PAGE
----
Saturday, September 25, 2010

Seoul and Washington hold divided Korean families reunions hostage

The sunken 'Cheonan' is casting its long shadow on reuniting Koreans separated by the Korean War.
The DPRK suggested beginning again such reunions after their suspension two years ago.
Kim Dae Jung's 'Sunshine Policy' paved the wayly for family reunions. In 2008, the new elected Lee Myung bek scrapped the program. The shift in South Korea's approach towards the North took on a hard tone.
With the damper on the 'Sunshine Policy' the good will between Seoul and Pyongyang lost its power. The mystery of a common Korean will toward eventual reunification departed on the wings of a revived Cold War on the divided peninsula.
Scenes of teary reunions of mothers and sons, fathers and daughters separated 60 years from one another gave way to renewed tensions between the DPRK and ROK.
Divided families once again became hostage to mutual recriminations and search for scapegoats, but the South's contempt for Kim Jong il far outweighed the North's need to assert feelings of hurt prestige and authority. The downward spiral could continue the separation and uncertain hopes of families ever seeing families again.
According to the Red Cross, 'about 80.000 South Koreans have yet to be reunited with their relatives in the North, and about 40 per cent of them are 80 or older'. So the longer reunions are delayed, the more death will claim them.
With the failure of the US' and South Korea's war of propaganda to condemn North Korea for sinking the ROK courvette 'Cheonan' in March 2010 in the court of world opinion, Pyongyang in a gesture to diminish recriminations offered to resume the family unions under the auspices of the Red Cross.
South Korea agreed. It couldn't do otherwise for fear that he would alienate a strong current in the ROK to reunite families. Lee Myung bek couldn't risk looking as though he was casting out of South Korea, Northerners who sought the safety of the South during the Korean War, specially not during an election year.
Thus, Kim Jong il's willingness to resume family reunions immediately ran aground. It foundered at present as to where they would take place.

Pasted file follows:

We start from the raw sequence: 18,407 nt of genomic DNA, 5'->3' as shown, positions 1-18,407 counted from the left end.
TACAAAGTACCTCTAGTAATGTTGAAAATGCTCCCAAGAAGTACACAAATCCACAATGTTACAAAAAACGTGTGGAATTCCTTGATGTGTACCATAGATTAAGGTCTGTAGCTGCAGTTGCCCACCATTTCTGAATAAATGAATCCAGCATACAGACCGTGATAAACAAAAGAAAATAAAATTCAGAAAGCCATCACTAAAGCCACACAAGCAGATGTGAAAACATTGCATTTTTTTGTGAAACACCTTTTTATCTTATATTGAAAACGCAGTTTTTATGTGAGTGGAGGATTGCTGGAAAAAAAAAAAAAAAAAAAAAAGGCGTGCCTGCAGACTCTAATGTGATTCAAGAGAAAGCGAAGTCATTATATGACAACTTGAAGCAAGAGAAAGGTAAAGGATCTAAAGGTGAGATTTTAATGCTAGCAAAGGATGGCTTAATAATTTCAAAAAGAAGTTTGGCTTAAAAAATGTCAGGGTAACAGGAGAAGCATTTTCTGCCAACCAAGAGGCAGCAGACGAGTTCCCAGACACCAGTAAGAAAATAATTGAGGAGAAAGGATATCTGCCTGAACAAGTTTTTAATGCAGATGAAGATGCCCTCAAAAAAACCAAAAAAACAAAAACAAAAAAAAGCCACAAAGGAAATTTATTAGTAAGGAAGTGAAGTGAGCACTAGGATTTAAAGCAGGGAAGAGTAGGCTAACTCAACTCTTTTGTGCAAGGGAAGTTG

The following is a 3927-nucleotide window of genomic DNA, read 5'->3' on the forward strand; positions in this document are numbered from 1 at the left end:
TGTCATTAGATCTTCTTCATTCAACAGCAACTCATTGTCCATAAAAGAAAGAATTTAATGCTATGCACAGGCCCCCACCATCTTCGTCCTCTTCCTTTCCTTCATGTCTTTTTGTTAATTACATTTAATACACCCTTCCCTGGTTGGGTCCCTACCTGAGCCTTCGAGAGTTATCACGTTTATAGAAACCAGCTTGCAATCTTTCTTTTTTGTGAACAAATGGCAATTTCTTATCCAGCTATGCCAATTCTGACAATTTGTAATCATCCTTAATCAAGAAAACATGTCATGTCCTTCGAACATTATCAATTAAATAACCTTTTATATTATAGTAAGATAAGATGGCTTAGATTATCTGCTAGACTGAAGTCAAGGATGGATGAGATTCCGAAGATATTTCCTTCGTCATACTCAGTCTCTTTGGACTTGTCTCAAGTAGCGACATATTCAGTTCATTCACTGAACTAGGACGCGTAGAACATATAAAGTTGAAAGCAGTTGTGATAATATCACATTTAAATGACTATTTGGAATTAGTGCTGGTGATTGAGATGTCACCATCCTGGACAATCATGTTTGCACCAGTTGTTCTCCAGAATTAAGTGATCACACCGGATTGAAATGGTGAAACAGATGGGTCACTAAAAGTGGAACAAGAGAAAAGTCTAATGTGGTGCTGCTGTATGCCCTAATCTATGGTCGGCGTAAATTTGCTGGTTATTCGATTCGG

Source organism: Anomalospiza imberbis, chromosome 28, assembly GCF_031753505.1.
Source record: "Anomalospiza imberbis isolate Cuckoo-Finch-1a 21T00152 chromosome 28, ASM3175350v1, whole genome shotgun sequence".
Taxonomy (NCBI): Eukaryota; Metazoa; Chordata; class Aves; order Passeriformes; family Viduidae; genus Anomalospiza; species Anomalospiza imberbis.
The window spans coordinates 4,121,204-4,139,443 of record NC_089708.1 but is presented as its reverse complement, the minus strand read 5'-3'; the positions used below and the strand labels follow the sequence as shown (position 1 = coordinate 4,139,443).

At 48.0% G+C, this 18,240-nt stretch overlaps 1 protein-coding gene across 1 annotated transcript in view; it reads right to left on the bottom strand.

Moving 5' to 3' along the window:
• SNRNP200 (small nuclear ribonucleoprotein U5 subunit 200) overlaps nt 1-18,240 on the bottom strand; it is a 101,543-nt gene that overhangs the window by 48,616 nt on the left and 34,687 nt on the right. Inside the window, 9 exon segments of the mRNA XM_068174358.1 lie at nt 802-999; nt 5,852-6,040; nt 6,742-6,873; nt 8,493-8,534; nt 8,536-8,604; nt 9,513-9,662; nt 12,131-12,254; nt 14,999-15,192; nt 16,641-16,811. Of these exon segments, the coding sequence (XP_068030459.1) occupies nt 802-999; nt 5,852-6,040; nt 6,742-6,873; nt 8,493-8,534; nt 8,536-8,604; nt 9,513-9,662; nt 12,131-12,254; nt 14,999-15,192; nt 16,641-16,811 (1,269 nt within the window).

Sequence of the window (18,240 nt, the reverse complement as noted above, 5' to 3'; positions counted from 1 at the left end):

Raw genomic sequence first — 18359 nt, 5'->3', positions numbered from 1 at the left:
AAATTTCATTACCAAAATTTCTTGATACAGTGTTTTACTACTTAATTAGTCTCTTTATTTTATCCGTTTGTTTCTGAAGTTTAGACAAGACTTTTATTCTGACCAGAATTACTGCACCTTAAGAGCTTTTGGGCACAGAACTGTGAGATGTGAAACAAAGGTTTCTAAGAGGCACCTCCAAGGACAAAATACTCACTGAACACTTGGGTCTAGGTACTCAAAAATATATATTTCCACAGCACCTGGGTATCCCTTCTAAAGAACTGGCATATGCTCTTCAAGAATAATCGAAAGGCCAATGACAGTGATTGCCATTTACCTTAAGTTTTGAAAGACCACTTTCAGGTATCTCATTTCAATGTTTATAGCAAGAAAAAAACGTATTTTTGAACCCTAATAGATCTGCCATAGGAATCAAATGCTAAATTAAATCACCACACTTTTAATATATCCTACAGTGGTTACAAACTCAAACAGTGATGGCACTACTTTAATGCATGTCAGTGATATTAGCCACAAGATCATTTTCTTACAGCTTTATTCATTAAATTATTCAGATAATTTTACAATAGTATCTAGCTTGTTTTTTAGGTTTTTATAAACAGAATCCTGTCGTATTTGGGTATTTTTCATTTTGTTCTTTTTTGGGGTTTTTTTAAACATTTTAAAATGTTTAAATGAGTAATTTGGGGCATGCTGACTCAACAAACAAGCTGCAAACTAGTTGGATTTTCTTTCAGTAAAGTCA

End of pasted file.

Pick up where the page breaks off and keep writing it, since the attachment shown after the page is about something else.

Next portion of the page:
South Korea wants them to be at Kumgang-san [Diamond Mountain], renowned for its beauty and tourism, but North Korea demurred. Pyongyang had put the site off limits for the last two years. In 2008, a South Korean woman tourist wandered close to an area the North considered out of bounds; a guard shot and killed her.
Seoul put a break on tourism there and the North responded by severely limited activity at the Kaesong Industrial Zone, a free trade zone for South Korean industries. And here the matter rests.
The opportunity for unspoiled negotiations becomes hazier yet by a third round of joint military exercises by the US and ROK since the sunken 'Cheonan'. They add a new and for the North a seemingly threatening dimension; they involve a 5 day 'anti submarine exercises' close to DPRK waters. The American military authority let it be known that these manoeuvres are 'designed to send a clear message of deterrence to North Korea'.
Pyongyang responded with threats as it always does. It cannot do otherwise, the more especially since the Korean Workers Party will soon be meeting to rubber stamp the successor to Kim Jong il.
But as GuamDiary has noted, North Korea, in spite of menacing words and the twist and turns in US and South Korean policy, has always looked for the chance to 'reconnect' with Washington and Seoul.
Joint military exercises seem to overtake a commonsense approach to thaw relations.
And although family reunions are not put off to the Greek kalends, it is surely the elderly and frail South Koreans and North Koreans who suffer, never knowing whether before they journey to the other side of the mountain, whether they will ever see long separated family.

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